Florida school shooter Nikolas Cruz was investigated by social services and mental health professionals in 2016 after his disturbing Snapchat videos were uncovered — but the teen avoided hospitalization and was deemed not to be a threat to himself or others.
The apparent bad evaluation is just the latest in a series of missed warning signs, including at least two reports to the FBI referencing Cruz wanting to be a "school shooter," his expulsion from school, 36 calls to local police during a six-year span, complaints about killing or hurting animals and numerous concerns expressed by students and teachers at the high school he would later turn into a slaughtering ground.
The Florida Department of Children and Families was alerted in September 2016 about Cruz’s Snapchat videos, which showed him cutting both his arms. Investigators questioned Cruz and his adoptive mother, who said her son’s behavior was due to a breakup with a girlfriend who cheated on him, according to the 2016 report, which was obtained by Fox News.
Less than two years before he gunned down 17 people at his former high school, Cruz was found to be low risk by the agency. Investigators felt he was unlikely to hurt himself or others because he had “services already in place,” including receiving counseling from Henderson Behavioral Health. The investigator found the then 18-year-old’s behavior was a risk to himself, but he had a “support” system in place.
The report found Cruz suffered from ADHD, depression and autism and was taking medication and receiving counseling. He told people he wanted to buy a gun and had Nazi symbols and a racial slur on his book bag.
When the staff at Cruz’s school called Henderson Behavioral Health after learning about the Snapchat cutting video, “Henderson’s Mobile crisis unit…determined that he was not at risk to harm himself or others.”
The mental health clinician at Henderson Behavioral Health also visited Cruz’s home and found Cruz wasn’t enough of a threat to be hospitalized under Florida’s Baker Act — a law that allows the state to admit people to the hospital for several days if they are found to be a threat. The clinician had Cruz sign a safety contract.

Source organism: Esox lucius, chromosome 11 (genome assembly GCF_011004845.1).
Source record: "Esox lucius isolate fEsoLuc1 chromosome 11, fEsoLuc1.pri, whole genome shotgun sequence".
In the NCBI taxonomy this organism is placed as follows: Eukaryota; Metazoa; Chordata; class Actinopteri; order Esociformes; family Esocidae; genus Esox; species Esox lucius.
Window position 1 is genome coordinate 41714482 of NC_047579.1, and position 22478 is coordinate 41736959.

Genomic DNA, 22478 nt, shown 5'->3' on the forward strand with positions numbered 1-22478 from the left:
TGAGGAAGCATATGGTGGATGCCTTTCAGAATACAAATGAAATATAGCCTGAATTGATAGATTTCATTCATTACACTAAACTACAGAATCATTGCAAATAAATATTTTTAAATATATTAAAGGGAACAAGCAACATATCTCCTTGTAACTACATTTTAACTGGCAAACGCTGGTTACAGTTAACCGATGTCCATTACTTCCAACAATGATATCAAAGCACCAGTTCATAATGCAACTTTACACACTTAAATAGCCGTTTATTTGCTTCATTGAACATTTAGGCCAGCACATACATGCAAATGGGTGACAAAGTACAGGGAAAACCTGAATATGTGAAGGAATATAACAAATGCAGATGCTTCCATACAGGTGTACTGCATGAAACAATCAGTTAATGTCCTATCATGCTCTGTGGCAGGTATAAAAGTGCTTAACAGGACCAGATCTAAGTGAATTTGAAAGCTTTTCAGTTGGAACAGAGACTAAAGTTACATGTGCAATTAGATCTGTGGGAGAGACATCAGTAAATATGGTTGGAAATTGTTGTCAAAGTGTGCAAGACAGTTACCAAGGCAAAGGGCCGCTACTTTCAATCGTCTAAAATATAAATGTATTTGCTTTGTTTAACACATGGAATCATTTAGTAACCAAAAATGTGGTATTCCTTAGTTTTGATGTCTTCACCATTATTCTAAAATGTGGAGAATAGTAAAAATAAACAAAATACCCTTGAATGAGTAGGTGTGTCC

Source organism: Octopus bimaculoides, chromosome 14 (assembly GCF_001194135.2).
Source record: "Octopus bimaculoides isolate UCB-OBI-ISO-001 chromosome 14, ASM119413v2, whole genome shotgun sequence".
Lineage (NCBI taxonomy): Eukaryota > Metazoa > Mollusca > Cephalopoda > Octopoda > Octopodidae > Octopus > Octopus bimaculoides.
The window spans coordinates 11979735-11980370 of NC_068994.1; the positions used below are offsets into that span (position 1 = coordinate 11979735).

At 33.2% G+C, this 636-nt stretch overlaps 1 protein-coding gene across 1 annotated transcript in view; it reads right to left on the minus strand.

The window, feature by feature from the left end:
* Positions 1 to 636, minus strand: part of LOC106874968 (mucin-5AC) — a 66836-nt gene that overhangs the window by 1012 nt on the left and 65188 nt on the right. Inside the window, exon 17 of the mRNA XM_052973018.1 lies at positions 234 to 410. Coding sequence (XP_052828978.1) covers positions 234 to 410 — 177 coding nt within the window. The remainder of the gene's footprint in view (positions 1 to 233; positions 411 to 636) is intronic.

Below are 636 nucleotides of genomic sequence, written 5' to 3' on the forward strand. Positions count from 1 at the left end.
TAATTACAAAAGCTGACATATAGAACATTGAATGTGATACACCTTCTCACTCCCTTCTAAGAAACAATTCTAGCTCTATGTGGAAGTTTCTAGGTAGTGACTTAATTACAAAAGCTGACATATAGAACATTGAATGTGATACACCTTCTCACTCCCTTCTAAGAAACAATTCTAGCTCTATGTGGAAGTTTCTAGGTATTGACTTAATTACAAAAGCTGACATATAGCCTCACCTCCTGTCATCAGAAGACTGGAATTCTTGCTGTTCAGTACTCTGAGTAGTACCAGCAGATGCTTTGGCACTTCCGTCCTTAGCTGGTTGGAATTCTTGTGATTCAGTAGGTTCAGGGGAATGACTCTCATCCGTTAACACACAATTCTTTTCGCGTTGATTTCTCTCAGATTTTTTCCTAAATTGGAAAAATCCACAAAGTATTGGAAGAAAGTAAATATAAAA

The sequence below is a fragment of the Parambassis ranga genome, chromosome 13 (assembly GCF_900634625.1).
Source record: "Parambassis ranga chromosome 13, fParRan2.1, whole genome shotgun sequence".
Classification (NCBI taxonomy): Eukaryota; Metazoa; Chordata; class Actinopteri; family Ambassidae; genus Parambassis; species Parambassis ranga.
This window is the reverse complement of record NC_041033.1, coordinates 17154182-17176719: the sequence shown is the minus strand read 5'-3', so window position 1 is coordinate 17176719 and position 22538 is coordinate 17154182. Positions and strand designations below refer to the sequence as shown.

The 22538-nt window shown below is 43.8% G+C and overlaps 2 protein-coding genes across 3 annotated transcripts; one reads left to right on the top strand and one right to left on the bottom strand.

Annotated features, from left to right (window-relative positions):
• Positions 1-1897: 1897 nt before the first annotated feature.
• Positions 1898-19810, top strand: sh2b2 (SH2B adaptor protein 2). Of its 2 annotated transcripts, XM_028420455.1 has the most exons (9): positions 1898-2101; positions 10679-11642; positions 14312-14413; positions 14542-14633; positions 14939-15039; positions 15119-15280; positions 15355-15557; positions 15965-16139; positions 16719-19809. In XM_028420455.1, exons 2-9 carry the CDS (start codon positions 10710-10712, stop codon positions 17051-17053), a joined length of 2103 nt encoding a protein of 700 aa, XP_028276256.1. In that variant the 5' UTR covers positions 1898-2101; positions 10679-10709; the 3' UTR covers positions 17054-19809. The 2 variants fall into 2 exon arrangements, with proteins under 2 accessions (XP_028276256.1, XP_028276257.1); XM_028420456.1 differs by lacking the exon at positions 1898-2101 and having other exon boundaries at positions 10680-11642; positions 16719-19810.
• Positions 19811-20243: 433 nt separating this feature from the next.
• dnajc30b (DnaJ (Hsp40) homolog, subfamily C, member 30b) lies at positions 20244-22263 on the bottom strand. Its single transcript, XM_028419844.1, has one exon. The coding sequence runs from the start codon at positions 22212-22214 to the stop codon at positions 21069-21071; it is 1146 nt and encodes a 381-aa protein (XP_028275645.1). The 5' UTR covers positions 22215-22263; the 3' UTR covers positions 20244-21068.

If Cruz was involuntarily admitted into a hospital, Florida state law would have barred him from buying a gun, the New York Times reported. And despite the clinician’s low-risk evaluation, a school counselor was still concerned about Cruz, his depression and desire to purchase a firearm.
“She stated that the concern she and other [school] staff had was to ensure that the assessment of Henderson was not premature,” according to the report.
The agency closed the case in November 2016, two months after the start of the probe. But there was still other concerning behavior in the months after the investigation closed and leading up to the last week’s deadly shooting in Parkland. The FBI also admitted last week it had not acted on a tip made Jan. 5 that Cruz wanted to “kill people” and the tipster feared the “potential of him conducting a school shooting.”
In the time between the agency investigation closing and Cruz's deadly spree at Marjory Stoneman Douglas High School, his adoptive mother died and he was expelled from the school. James and Kimberly Snead, who took in the 19-year-old after his mother’s death, said they never saw the violent side of Cruz -- but they said they did recognize he was depressed.
“We had this monster living under our roof and we didn’t know,” Kimberly Snead, 49, said. “We didn’t see this side of him.”
Cruz admitted to authorities he carried out the deadly shooting. He's been charged with 17 counts of premeditated murder.